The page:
A public park in Downtown Jackson is being recognized for its connections to the Underground Railroad. Bucky Harris Park was recently added to the National Park Service’s National Underground Railroad Network to Freedom. It’s a program that identifies sites across the United States important to Underground Railroad history. Jackson has been identified as a stop on the Underground Railroad, which was a secret network dedicated to helping slaves escape to freedom.
Bucky Harris Park sits at the corner of W. Michigan Avenue and N. Jackson Street. It currently features a large mural, performance stage, fire pit and green space. In the mid-1800s, there were several commercial buildings at this location. Research from Jackson resident Linda Hass shows Michigan’s first anti-slavery newspaper, along with three other anti-slavery newspapers, were founded in these commercial buildings.
These newspapers, which were named the Jacksonburg Sentinel, the American Freeman, the Michigan Freeman and the American Citizen, were influential in the anti-slavery movement preceding the Civil War. The American Freeman is now recognized as Michigan’s first anti-slavery newspaper. Hass’s research shows all of the newspaper’s founders put their words into action by being involved in Underground Railroad activity in Jackson. “The four Jackson residents who founded these papers faced persecution, destruction of property and financial hardships, but they persevered for a cause they strongly believed in. Their legacy leaves an example of bravery that is relevant in all generations,” Hass said.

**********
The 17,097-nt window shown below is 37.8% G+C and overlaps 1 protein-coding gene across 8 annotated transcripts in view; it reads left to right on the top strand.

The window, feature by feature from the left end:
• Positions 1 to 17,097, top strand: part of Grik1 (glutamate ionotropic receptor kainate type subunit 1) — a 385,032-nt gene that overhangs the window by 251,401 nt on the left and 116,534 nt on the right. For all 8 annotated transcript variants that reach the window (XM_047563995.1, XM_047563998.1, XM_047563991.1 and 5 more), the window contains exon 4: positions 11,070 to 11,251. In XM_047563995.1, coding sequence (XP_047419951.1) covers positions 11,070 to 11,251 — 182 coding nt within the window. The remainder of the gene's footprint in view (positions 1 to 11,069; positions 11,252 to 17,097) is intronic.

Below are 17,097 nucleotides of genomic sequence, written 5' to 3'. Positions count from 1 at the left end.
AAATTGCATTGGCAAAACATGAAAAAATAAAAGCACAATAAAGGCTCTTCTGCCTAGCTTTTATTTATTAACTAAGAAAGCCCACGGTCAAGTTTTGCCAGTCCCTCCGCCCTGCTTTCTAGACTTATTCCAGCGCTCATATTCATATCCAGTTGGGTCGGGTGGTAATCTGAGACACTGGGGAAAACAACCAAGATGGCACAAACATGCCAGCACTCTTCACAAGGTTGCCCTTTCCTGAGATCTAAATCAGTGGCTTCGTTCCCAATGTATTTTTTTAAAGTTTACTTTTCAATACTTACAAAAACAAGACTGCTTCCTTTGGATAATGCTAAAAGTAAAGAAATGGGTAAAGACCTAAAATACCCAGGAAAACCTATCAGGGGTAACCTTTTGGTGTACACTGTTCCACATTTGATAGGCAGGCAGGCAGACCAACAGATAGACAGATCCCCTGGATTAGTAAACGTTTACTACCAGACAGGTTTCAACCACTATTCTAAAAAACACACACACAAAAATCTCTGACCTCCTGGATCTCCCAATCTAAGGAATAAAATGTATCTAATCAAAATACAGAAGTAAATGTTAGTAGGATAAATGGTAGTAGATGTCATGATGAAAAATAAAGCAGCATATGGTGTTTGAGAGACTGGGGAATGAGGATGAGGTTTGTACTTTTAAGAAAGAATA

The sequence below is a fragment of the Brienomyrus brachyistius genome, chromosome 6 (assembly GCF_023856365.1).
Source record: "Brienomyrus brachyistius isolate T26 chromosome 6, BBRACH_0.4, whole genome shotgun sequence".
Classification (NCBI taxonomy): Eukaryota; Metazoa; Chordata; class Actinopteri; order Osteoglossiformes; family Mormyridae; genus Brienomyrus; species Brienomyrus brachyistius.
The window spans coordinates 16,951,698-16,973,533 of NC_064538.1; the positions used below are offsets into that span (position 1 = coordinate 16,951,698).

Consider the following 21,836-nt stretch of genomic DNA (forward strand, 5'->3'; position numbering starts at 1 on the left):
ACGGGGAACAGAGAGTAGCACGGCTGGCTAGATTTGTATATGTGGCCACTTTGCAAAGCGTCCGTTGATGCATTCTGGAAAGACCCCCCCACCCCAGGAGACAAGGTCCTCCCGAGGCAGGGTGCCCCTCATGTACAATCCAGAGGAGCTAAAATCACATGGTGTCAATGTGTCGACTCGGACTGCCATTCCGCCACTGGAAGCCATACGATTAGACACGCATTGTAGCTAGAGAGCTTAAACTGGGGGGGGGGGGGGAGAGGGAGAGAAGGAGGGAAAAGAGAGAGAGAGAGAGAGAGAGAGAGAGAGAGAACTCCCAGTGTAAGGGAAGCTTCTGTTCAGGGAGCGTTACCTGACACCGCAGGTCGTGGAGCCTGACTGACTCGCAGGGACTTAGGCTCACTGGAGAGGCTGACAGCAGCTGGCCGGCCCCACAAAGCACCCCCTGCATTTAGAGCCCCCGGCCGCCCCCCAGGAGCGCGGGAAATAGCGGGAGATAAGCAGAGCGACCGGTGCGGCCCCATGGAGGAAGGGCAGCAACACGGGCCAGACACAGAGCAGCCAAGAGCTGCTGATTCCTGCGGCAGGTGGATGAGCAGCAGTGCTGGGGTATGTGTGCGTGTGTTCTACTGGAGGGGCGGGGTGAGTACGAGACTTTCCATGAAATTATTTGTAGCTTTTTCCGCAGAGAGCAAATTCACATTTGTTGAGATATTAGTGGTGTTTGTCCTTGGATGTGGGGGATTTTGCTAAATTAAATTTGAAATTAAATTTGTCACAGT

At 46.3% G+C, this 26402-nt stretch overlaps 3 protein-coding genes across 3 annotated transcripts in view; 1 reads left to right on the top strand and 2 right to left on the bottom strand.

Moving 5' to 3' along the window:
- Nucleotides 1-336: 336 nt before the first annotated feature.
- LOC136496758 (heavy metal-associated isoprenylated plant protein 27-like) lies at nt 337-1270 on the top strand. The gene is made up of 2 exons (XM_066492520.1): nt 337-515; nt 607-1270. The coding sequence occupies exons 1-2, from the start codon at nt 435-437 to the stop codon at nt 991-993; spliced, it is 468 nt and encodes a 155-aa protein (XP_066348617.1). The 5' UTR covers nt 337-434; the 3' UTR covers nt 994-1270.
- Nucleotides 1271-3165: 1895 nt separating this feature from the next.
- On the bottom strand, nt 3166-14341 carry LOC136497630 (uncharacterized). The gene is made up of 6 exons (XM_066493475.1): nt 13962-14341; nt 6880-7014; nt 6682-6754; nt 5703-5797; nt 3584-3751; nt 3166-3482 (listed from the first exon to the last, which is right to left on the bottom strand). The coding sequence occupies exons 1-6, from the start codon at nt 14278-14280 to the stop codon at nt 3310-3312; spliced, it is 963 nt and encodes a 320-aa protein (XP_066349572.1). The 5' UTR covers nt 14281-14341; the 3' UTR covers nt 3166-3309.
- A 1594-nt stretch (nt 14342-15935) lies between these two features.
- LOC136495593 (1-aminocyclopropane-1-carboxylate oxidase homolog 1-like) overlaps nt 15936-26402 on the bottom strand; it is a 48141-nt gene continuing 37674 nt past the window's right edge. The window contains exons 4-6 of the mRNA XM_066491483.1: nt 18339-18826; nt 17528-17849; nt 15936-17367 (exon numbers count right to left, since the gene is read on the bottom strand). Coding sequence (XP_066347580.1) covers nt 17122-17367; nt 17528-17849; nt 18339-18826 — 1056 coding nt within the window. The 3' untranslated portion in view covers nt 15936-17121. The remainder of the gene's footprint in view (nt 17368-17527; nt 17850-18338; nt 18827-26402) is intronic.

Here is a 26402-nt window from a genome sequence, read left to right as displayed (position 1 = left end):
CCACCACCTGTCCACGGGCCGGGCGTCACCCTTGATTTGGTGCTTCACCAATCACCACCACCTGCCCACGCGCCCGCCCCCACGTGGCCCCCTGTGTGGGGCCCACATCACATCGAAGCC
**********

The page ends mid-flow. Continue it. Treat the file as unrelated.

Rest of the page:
After uncovering this local history, Hass collaborated with the City of Jackson to get Bucky Harris Park on the National Underground Network Railroad to Freedom listing. Next month, a new State of Michigan Historical Marker will be unveiled in the park to further recognize its history.
Jackson’s Mt. Evergreen Cemetery received a State Historical Marker and was placed on the Underground Railroad Network to Freedom listing last year. Seven people who were involved in the Underground Railroad in Jackson, including an escaped slave, are buried in the cemetery. Both of those efforts were led by Hass. “The City of Jackson is honored to have our history get statewide and national recognition,” said Public Information Officer Aaron Dimick. “The City thanks Linda Hass and other local researchers who are bringing this important local history to light. We’re proud of these brave men and women who helped others achieve freedom.”